House Republicans passed a bill on Thursday that seeks to ban federal officials from promoting censorship, a measure Republicans brought to the floor in response to what they say are efforts by the Biden administration to persuade social media companies to suppress certain information.

The measure, titled the Protecting Speech from Government Interference Act, passed in a party-line 219-206 vote.

The legislation specifically calls for prohibiting “federal employees from advocating for censorship of viewpoints in their official capacity,” which includes recommending that a third party should “take any action to censor speech.”

According to Rep. James Comer (R-Ky.), the lead sponsor of the measure, the bill would expand limitations under the Hatch Act to prohibit federal employees from encouraging censorship on private sector internet platforms.

Republicans accuse Democrats of pressuring social media companies to suppress content — including about Hunter Biden and the origins of COVID-19. They also point to platforms limiting the reach of or adding fact checks to posts containing misinformation about the 2020 election and the coronavirus pandemic.

When introducing the measure in January, the bill’s sponsors — Reps. Cathy McMorris Rodgers (R-Wash.), Jim Jordan (R-Ohio) and Comer — cited what they said were instances when federal officials in the Biden administration “used their positions, influence, and resources to police and censor ordinary Americans’ speech expressed on social media platforms.”

On the House floor Wednesday, Comer — who chairs the Oversight and Reform Committee — pointed to the group’s hearing last month when lawmakers “learned just how easy it was for the federal government to influence a private company to accomplish what it constitutionally cannot: limit the free exercise of speech.”

At one point during the hearing, Rep. Byron Donalds (R-Fla.) asked Yoel Roth, the former global head of trust and safety at Twitter, how many tweets were flagged and removed at the behest of the Biden administration.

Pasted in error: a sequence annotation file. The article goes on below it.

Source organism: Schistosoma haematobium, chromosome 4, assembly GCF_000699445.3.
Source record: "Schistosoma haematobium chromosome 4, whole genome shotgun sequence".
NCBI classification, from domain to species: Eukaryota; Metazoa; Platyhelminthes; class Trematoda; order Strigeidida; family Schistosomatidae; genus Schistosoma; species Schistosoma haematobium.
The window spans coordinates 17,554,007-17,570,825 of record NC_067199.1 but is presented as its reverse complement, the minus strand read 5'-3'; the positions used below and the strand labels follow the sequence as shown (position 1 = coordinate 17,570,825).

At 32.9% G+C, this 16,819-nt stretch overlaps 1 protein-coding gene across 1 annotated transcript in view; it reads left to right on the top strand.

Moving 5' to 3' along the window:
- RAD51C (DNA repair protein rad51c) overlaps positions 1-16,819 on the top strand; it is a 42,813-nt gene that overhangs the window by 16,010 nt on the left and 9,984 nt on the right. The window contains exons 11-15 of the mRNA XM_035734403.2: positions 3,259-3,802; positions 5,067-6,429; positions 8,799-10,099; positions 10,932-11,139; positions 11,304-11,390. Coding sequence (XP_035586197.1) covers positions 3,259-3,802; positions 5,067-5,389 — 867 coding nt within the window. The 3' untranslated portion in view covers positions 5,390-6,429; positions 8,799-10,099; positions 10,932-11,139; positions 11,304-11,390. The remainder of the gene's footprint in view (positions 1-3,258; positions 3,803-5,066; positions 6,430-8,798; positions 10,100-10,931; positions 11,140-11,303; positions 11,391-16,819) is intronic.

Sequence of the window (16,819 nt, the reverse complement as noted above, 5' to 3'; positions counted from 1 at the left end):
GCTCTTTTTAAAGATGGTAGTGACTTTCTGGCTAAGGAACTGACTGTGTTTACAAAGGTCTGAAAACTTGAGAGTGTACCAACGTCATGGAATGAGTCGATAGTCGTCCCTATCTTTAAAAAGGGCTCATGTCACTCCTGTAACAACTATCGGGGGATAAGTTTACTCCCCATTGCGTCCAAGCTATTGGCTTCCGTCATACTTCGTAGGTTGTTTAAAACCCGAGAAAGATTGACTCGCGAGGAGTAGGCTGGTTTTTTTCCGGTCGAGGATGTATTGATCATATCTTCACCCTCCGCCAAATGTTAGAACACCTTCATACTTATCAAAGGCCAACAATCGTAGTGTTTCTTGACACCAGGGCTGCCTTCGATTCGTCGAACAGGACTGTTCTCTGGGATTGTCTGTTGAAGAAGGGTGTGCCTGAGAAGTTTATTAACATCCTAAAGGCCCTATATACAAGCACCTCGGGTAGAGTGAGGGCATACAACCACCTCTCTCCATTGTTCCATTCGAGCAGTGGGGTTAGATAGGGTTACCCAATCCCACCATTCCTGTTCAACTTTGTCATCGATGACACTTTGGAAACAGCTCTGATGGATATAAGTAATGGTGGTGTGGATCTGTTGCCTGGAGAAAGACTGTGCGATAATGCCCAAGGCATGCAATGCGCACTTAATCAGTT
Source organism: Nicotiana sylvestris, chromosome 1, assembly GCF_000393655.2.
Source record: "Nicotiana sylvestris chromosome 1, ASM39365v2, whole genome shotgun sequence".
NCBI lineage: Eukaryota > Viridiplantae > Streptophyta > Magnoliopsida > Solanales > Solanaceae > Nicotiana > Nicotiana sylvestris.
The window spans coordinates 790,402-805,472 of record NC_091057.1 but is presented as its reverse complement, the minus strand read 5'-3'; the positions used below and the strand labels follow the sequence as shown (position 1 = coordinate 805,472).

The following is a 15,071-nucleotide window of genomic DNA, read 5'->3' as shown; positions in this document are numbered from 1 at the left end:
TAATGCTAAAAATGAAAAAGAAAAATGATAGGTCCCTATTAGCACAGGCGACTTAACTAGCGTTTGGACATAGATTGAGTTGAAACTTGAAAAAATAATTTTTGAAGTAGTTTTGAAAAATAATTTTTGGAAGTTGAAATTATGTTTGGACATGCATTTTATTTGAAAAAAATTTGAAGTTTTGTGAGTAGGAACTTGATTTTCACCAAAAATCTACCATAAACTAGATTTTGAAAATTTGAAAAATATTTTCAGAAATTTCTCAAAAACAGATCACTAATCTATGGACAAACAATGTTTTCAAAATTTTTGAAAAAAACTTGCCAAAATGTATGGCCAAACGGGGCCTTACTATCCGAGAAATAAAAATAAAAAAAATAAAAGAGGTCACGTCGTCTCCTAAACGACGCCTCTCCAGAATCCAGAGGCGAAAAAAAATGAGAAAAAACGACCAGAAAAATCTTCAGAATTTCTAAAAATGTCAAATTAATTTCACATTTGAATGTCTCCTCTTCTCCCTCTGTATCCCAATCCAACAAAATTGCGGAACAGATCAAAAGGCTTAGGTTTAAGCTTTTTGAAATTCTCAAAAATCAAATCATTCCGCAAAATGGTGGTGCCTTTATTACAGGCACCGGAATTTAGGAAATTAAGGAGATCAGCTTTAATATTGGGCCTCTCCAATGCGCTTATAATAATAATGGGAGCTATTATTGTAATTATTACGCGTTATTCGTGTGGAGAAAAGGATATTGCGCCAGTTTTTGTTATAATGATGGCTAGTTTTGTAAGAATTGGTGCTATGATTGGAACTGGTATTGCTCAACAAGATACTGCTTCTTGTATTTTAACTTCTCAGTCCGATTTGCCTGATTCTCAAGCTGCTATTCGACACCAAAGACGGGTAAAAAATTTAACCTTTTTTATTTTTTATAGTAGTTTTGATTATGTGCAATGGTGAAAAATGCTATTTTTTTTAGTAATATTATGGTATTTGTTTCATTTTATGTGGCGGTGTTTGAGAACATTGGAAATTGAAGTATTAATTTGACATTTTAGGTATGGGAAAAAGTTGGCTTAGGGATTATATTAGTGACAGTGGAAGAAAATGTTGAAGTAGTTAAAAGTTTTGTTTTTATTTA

Roth denied the characterization of the question, telling lawmakers that “tweets were reported and Twitter independently evaluated them under its rules.”

The hearing also featured references to the “Twitter Files,” reports by journalists that include internal communications between company employees and outside actors. David Zweig, who released one of the “Twitter Files” installments, said internal files from the company that he reviewed “showed that both the Trump and Biden administrations directly pressed Twitter executives to moderate the platform’s pandemic content according to their wishes.”

“It is inappropriate and dangerous for the federal government to decide what lawful speech is allowed on a private sector platform,” Comer said during debate on Wednesday.

“My bill, the Protecting Speech from Government Interference Act, makes this type of behavior an unlawful activity for federal officials to engage in — subjecting those who attempt to censor the lawful speech of Americans to disciplinary actions and monetary penalties,” he continued. “The federal government should not be able to decide what lawful speech is allowed — we have the First Amendment for a very good reason.”

Rep. Daniel Goldman (D-N.Y.) argued that the bill was unnecessary because of protections provided under the First Amendment.

“This bill purports to protect free speech from government censorship. And I agree, it’s a great idea. It’s such a good idea, in fact, that the Founding Fathers put it in the Constitution,”  Goldman said on the House floor Wednesday. “It’s called the First Amendment.”

“We don’t need a new bill to protect free speech because that is currently the law of the land. So we must ask ourselves: what is the point of this bill?” he added.

The congressman, who serves as lead counsel in former President Trump’s first impeachment inquiry, argued that the measure would allow malign actors to continue using social media “unfettered” or adverse reasons.

“H.R. 140 would effectively allow these and other foreign malign actors — who have poured hundreds of millions of dollars into online propaganda — to create chaos, mistrust, hate and confusion for Americans, to continue using social media platforms unfettered to wreak havoc on our democratic institutions, including the integrity of our elections,” Goldman said.

“It would do so by undermining the only defense that we have against these operations, which is the ability of our national security, intelligence and law enforcement agencies to warn social media platforms and the public about the deployment of counterfeit accounts, disinformation and cyber surveillance by malign actors,” he added.

Lawmakers approved a number of amendments to the bill, including one that would prohibit law enforcement officials from sharing information with social media companies unless it pertains to speech not protected by the First Amendment — such as obscenity, fraud or incitement to imminent lawless action.